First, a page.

Monday, February 19, 2007

Did Elias Levita become a Christian? Also, teaching Torah to non-Jews.

R. Eliyahu Bachur (but known by many names: "R. Eliyahu Ha-medakdek" "R. Eliyahu Ashkenazi" "Elias Levita" "Elia Levita," and today, "Elijah Levita") (1469-1549) was an interesting character. Known chiefly in some circles for authoring the Yiddish Bobe-Buch (which eventually gave birth to the name "Bubbe mayseh" for tall-tale), but in others for his work on Hebrew grammar and the massorah. He was the author of an Aramaic dictionary, a detailed introduction to the massorah called Massores Ha-massorah, served as editor and proofreader in the famed Bomberg press in Venice (much more info).

In addition, he became, for Christian Hebraists the great authority in all matters Hebrew and, particularly, the masorah of the Hebrew Bible.

In a book by Richard Mayo (1631?-1695) called "A conference betwixt a Protestant and a Jevv, or, A second letter from a merchant in London to his correspondent in Amsterdam," London, 1678. A fictional account of a conversation between "Mr B" and "Rabbi J." we find the following:

On what grounds did a 17th century writer say that he became a Christian? Did he, in fact, become a Christian in his seventies? (To say nothing of "bringing some 30 Jews more with him to be baptiz'd, about the year 1547")

I believe the answer is no, that this is but a rumor. The source of the rumor may have come from any combination of two facts. One, better known, that Elias Levita resided with a Catholic Cardinal for ten years, during which time he taught him Hebrew (and the Cardinal in tutored him in Greek). The second is that two of his grandsons became Christians (but both after he died). The Jewish Encyclopedia notes that Vittorio Eliano, a Catholic censor, was his grandson. After he converted, his brother traveled to him with the aim of convincing him to return, but apparently he himself became converted and became a Jesuit called Giovanni Salomo Romano Eliano Baptista. This great guy, along with two other converts, denounced the Talmud as blasphemous to Pope Julius III. I was able to find a reference to him as Levita's grandson in a snippet in a 1722 publication, provided by Google Books: Elias Levita was his Grandfather by the Mother's Side, and took care of his Education. This younger Elias, who went by the Name of Joannes (and that's all Google will give up!)

In short, Elias Levita was a celebrity among Christian scholars. His works were translated into Latin, German and English and were studied in the original Hebrew as well. He had a close working relationship with a Cardinal, was mistrusted because of it by his fellow Jews (more of that below) and two of his grandson's did convert. Perhaps the convergence of all these created the story that he did become a Christian, such that a 17th century writer would mention it in a polemic against Jews, in which a list of Jewish converts was being recounted.

In the rhyming introduction to Massores Ha-massores, Elias Levita discusses his relationship with the Cardinal, that other Jews criticized him for teaching Torah to non-Jews and how he understood the prohibition not to apply to what he was doing. The relevant passages from the Ginsburg edition are reproduced below.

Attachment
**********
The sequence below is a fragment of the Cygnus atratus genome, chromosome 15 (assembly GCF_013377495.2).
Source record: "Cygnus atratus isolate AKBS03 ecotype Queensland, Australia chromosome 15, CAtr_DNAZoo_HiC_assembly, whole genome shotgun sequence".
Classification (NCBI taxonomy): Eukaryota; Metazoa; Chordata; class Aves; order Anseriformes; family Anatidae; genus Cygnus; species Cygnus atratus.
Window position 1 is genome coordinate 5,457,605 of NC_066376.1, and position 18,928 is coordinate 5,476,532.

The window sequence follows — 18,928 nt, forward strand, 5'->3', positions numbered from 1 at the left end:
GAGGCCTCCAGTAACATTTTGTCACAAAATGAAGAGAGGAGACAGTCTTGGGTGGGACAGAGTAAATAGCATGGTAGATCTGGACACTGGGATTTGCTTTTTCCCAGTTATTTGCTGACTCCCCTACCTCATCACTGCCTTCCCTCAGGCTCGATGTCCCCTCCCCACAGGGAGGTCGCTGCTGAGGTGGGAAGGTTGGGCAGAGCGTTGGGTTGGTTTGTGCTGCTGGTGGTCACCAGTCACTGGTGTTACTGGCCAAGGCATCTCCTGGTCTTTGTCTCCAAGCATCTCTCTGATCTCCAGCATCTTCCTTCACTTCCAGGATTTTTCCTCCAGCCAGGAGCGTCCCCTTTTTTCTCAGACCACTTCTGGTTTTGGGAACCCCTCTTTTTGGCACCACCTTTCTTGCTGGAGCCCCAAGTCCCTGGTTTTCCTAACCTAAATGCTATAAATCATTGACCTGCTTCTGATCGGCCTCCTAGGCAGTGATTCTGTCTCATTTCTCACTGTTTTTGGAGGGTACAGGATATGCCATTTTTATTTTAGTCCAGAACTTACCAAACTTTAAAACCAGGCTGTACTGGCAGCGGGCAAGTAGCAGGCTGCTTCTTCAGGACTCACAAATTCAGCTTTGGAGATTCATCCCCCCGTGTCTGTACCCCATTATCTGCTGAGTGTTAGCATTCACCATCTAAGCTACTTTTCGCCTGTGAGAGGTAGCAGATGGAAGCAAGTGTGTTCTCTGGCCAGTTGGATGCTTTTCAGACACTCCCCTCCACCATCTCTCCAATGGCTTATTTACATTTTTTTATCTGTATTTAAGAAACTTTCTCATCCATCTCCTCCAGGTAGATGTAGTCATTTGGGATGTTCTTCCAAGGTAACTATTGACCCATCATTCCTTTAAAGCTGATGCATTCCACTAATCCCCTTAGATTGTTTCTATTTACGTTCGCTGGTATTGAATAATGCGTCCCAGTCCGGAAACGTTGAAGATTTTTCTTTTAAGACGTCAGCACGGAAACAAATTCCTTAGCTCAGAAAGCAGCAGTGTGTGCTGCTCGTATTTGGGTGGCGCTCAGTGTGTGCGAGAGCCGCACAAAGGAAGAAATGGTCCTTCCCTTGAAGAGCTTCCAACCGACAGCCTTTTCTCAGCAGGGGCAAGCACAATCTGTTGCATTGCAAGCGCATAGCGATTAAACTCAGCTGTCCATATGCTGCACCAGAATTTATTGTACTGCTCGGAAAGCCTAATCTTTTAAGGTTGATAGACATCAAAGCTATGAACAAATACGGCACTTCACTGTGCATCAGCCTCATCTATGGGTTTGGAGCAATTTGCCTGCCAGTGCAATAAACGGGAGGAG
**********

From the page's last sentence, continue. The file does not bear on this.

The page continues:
Perhaps of some importance is a particular line in this piece, where he writes the following, in his own defense:

והנה הכלל העולה
הנני מודה בפה מלא
כמודה בפני בית דין חשוב
דבר ולא ישוב
כי מלמד לגוים הייתי
אך דעו כי אפילו הכי
תהלה לאל עברי אנכי
ואת האלהים אנכי ירא
שמים וארץ בורא
וחלילה לי מרשע
וזך אני בלי פשע

and Ginsburg's loose translation

"In conclusion, I fully acknowledge it, as one confesses before a solemn tribunal, and shall not withdraw it, that I have been a teacher to Christians; yea, I have assuredly been; but nevertheless, know that I am a Hebrew, praise the Lord, and revere the Lord, who made heaven and earth; I have not sinned, and am innocent and guiltless."

Is this an acknowledgment and rebuttal of the rumor that he had become a Christian? And also, did Ginsburg translate correctly? Did he meant to say "I am a Hebrew, praise the Lord" or did he say "I pray to a Hebrew God"? And if the latter--is there some room for ambiguity? (If I am not mistaken I may have seen this alternate translation noted in something by Jordan Penkower--or perhaps I remember incorrectly)

But I digress.

(click below to enlarge and read, or see here, pp. 96-101.

--I know my own habits and it's quite possible that I wouldn't take the time to read those five pages if it were suggested to me on someone else's blog--but I highly recommend reading these pages. They are extremely interesting, especially his defense as to why he believed he was not violating halakhah by teaching Torah to non-Jews)

Finally, a sample of his handwriting I found somewhere.

Edit: I have since come across some more relevant sources.

1. Joshua William Brooks writes, in 1841, in his "history of the Hebrew nation: From its first origin to the present time":

"There were however numerous instances of conversion from among the Jews, arising from the attention drawn to the nature of real Christianity by the proceedings of the Reformers. Among the more eminent was Rabbi Elias Levita, commonly called the Grammarian, with thirty of his followers.

2. John Kitto's "Cyclopaedia of Biblical Literature" (1862-66) references "Alsted's strong assertion that he died a Christian, see Wolfii Bibl. Hebr. i. 161, and for Bartolocci's strong regret that he continued in Judaism, see his Bibl. Rabbin. i. 137.

1 comment:

  1. cf



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